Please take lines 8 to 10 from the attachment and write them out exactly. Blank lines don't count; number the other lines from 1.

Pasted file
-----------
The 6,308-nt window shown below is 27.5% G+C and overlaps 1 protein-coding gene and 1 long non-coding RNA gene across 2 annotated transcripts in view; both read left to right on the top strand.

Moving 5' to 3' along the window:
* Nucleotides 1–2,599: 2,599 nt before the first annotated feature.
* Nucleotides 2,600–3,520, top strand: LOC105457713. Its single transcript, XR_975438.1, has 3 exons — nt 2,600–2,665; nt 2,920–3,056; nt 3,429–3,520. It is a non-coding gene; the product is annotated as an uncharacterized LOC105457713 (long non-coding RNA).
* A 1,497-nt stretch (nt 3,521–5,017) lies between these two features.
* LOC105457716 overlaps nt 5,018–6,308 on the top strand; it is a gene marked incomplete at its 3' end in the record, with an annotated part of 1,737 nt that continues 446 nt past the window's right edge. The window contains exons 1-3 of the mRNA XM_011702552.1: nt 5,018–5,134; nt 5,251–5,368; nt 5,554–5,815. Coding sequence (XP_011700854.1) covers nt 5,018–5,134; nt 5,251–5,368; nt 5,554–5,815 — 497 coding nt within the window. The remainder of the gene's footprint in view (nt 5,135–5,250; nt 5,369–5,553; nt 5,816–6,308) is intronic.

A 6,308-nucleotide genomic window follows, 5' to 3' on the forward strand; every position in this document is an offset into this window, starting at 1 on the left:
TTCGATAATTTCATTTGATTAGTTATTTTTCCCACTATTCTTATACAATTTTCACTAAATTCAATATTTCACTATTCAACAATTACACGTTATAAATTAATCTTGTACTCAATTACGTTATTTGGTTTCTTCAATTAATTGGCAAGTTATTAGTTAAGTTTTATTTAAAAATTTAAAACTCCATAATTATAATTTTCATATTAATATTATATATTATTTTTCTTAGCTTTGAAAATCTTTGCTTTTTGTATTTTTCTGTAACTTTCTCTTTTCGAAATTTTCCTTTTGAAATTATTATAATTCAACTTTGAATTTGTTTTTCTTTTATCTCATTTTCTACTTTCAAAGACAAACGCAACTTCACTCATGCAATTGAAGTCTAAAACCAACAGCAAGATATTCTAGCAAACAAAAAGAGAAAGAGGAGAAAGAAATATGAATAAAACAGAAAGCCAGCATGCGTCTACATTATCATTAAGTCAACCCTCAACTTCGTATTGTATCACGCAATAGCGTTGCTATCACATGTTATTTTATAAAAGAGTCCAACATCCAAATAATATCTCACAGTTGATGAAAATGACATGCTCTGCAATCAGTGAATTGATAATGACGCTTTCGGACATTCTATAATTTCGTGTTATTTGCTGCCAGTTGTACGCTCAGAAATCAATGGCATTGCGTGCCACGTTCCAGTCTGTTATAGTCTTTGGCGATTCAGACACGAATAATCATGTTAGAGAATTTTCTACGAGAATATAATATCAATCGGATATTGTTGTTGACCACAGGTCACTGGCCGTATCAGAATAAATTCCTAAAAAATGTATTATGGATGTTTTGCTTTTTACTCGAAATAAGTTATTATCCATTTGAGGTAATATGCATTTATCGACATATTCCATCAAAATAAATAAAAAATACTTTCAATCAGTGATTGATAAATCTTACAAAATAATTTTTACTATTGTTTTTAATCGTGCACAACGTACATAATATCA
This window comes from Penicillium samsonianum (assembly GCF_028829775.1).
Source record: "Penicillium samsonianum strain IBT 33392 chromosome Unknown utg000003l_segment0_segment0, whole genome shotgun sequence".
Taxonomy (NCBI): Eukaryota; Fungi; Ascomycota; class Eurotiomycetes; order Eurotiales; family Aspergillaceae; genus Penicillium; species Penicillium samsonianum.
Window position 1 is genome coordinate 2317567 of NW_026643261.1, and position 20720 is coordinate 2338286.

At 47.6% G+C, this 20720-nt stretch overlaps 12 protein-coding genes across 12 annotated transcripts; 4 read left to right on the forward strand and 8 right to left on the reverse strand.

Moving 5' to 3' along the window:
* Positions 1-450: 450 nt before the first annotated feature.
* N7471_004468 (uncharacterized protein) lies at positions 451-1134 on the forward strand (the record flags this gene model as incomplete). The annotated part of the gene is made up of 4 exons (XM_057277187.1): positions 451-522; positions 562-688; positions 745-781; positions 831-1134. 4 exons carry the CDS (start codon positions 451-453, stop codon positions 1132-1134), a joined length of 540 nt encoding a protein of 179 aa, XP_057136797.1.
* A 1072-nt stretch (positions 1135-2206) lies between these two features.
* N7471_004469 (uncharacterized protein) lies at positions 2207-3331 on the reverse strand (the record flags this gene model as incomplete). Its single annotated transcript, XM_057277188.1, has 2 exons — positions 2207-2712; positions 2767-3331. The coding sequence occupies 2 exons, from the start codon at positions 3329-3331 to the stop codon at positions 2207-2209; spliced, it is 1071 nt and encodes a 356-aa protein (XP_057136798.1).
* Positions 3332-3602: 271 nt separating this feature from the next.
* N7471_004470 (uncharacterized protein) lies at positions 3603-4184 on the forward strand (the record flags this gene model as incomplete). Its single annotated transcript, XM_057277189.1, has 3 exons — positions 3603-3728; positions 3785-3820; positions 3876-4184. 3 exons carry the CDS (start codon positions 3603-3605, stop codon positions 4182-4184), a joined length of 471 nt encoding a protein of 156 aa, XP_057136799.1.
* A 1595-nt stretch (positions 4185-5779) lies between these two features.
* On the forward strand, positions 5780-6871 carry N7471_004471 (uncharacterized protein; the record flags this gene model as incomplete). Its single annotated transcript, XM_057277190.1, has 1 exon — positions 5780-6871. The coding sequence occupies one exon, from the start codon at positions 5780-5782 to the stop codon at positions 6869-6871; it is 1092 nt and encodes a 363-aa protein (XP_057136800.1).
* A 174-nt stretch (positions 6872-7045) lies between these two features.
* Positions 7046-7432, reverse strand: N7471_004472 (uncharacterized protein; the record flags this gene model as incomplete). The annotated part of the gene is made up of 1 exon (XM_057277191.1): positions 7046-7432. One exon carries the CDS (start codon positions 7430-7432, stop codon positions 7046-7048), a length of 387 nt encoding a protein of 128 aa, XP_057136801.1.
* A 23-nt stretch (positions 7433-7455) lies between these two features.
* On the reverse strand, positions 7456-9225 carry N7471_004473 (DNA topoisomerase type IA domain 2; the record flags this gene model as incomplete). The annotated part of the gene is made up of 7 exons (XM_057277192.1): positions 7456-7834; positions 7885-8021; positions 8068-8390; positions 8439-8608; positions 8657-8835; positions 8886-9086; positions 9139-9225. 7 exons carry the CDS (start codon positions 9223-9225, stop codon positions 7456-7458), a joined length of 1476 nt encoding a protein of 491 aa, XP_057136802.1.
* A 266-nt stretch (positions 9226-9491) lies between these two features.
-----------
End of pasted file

TTCGATAATTTCATTTGATTAGTTATTTTTCCCACTATTCTTATACAATTTTCACTAAATTCAATATTTCACTATTCAACAATTACACGTTATAAATTAATCTTGTACTCAATTACGTTATTTGGTTTCTTCAATTAATTGGCAAGTTATTAGTTAAGTTTTATTTAAAAATTTAAAACTCCATAATTATAATTTTCATATTAATATTATATATTATTTTTCTTAGCTTTGAAAATCTTTGCTTTTTGTATTTTTCTGTAACTTTCTCTTTTCGAAATTTTCCTTTTGAAATTATTATAATTCAACTTTGAATTTGTTTTTCTTTTATCTCATTTTCTACTTTCAAAGACAAACGCAACTTCACTCATGCAATTGAAGTCTAAAACCAACAGCAAGATATTCTAGCAAACAAAAAGAGAAAGAGGAGAAAGAAATATGAATAAAACAGAAAGCCAGCATGCGTCTACATTATCATTAAGTCAACCCTCAACTTCGTATTGTATCACGCAATAGCGTTGCTATCACATGTTATTTTATAAAAGAGTCCAACATCCAAATAATATCTCACAGTTGATGAAAATGACATGCTCTGCAATCAGTGAATTGATAATGACGCTTTCGGACATTCTATAATTTCGTGTTATTTGCTGCCAGTTGTACGCTCAGAAATCAATGGCATTGCGTGCCACGTTCCAGTCTGTTATAGTCTTTGGCGATTCAGACACGAATAATCATGTTAGAGAATTTTCTACGAGAATATAATATCAATCGGATATTGTTGTTGACCACAGGTCACTGGCCGTATCAGAATAAATTCCTAAAAAATGTATTATGGATGTTTTGCTTTTTACTCGAAATAAGTTATTATCCATTTGAGGTAATATGCATTTATCGACATATTCCATCAAAATAAATAAAAAATACTTTCAATCAGTGATTGATAAATCTTACAAAATAATTTTTACTATTGTTTTTAATCGTGCACAACGTACATAATATCA
This window comes from Penicillium samsonianum (assembly GCF_028829775.1).
Source record: "Penicillium samsonianum strain IBT 33392 chromosome Unknown utg000003l_segment0_segment0, whole genome shotgun sequence".